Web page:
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Gia-Gina Across the Pond

So I've decided to follow my husband to his native Italy. Follow our adventures as we eat, drink, travel, adapt to and explore this remarkable country. Part food blog, part photo blog but mostly my rants and raves. After our two years in Italy, we relocated across the Atlantic "pond" and are back in the States.

Sunday, February 12, 2006

Carnival and Bugie

While walking home last week I noticed star shaped paper confetti all over the sidewalks near our building. “Someone must have had a party,” I think. I soon find out that all of Italy as well as many Catholic countries are “partying” for Carnival. I knew of Carnival in Brazil but did not know much else about it. The good ole internet is such a great tool when it comes to researching. Here is what I found:

The Carnival Season is a holiday period during the two weeks before the traditional Christian fast of Lent. What is Lent? It is a 40-day period of fasting and sacrifice right before Easter. What is Easter? An important Christian holiday that celebrates when Jesus was resurrected after his crucifixion. When is Easter? This year is it on April 16th. How Easter is calculated is complicated and involves the full moon, vernal equinox and the Gregorian calendar.

In February, Italians get ready for the Carnival. The most famous one is in Venice, which usually takes place between February 9 and 16. I have always loved the Carnival masks of Venice; they frighten yet intrigue me. After approximately two to three weeks of fun, the celebration of Carnival ends on "Mardi Gras" (French for "Fat Tuesday). Think New Orleans and trumpets.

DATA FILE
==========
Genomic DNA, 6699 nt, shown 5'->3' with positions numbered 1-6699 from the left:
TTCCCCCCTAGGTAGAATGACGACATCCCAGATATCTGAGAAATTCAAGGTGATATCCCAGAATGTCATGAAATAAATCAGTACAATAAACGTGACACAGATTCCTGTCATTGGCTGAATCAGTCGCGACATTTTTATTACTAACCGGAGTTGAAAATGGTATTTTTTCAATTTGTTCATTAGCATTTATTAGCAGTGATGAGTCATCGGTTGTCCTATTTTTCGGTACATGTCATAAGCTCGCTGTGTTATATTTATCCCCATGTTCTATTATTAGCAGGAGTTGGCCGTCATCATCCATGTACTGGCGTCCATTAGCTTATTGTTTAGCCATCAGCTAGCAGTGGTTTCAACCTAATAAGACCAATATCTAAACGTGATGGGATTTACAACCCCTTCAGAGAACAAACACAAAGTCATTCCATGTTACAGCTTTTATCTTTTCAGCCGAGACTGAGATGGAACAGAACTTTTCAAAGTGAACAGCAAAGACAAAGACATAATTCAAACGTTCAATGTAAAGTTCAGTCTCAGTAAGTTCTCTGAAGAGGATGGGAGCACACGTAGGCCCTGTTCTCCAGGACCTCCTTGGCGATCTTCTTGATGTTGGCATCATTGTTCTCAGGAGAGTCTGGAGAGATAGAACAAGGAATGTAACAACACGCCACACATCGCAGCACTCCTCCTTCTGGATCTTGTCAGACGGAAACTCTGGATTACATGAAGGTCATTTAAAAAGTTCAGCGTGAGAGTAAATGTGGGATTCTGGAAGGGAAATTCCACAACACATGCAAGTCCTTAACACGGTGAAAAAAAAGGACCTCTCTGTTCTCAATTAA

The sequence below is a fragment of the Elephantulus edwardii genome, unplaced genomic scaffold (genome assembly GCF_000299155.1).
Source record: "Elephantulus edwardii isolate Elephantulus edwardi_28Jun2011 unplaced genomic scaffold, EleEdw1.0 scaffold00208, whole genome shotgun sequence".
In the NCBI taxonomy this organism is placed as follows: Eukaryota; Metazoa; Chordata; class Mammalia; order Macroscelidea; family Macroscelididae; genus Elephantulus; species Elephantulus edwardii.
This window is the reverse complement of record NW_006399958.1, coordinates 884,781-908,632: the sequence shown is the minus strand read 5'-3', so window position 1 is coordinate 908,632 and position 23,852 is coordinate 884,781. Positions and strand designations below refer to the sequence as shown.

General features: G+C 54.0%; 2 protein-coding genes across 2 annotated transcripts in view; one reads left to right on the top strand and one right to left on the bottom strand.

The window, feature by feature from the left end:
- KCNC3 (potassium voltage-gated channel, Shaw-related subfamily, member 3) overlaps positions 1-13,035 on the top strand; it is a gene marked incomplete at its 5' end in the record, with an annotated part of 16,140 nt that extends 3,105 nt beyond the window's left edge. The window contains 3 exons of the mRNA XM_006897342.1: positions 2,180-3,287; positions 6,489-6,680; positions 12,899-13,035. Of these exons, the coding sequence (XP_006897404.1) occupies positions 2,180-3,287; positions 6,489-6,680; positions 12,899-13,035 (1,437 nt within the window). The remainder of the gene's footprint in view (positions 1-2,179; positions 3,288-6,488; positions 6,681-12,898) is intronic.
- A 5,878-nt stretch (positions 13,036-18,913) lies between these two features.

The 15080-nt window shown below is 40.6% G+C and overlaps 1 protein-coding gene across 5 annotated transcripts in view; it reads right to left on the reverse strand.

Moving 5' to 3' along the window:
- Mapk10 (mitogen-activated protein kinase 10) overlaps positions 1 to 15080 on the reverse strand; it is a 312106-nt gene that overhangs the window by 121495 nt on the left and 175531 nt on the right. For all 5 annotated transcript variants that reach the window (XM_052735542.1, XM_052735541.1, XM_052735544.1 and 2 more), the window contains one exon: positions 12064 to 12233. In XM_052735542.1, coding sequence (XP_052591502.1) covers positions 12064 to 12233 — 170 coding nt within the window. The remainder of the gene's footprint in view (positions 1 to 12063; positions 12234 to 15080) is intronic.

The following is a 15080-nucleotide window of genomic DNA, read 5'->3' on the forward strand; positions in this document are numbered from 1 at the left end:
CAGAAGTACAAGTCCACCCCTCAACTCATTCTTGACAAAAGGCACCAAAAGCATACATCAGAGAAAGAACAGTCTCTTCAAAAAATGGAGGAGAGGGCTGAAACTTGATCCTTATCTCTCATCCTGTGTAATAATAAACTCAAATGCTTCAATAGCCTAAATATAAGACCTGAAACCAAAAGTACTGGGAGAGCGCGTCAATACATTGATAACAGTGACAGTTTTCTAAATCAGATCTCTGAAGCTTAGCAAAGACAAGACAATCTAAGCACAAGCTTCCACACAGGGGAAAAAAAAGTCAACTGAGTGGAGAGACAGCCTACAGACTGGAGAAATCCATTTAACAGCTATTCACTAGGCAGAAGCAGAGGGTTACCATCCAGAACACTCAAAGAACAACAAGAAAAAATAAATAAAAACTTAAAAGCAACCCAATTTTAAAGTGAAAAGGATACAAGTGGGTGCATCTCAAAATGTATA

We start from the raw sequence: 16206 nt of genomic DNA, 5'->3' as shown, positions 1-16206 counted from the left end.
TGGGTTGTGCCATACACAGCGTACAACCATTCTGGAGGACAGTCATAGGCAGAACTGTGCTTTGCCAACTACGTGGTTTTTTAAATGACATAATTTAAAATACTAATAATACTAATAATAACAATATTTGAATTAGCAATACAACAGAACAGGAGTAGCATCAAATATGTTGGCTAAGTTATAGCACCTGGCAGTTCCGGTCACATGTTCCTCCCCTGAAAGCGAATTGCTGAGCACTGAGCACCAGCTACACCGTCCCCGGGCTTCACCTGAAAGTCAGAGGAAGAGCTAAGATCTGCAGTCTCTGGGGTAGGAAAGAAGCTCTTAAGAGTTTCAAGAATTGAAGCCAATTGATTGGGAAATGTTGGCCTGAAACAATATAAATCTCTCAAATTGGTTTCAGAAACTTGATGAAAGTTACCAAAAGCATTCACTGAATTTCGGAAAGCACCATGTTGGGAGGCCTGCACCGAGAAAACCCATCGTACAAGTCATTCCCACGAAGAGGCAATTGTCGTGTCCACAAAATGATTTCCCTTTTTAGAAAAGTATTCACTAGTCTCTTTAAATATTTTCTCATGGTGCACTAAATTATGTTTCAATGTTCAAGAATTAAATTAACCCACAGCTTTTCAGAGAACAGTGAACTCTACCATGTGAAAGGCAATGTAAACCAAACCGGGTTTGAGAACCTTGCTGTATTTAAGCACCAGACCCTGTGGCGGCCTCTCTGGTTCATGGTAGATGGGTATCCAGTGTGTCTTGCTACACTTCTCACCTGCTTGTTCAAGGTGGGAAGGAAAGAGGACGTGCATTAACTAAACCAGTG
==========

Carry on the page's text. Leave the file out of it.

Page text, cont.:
In many parts of Italy, special treats are made for Carnival. My favorite is bugie, (pronounced boo-gee-eh) not budgie like the parakeet: this flat, crisp elephant ear dusted with a bit of sugar. Yummy.




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2 Comments:

At 8:45 AM, Blogger Expat Traveler said...

Yum - that bugie looks incredible! Wishing we had a taste of that here!

 
At 1:25 PM, Blogger Eulinx said...

Hi Gia,
try them with a little bit of honey spread on the top. It's unusual, but delicious!
Ah, by the way: this sweet has different names all over Italy, did you know? In Rome, for example, they are called "frappe", in Milan it's "chiacchiere".
Ciao : )
Ale

 

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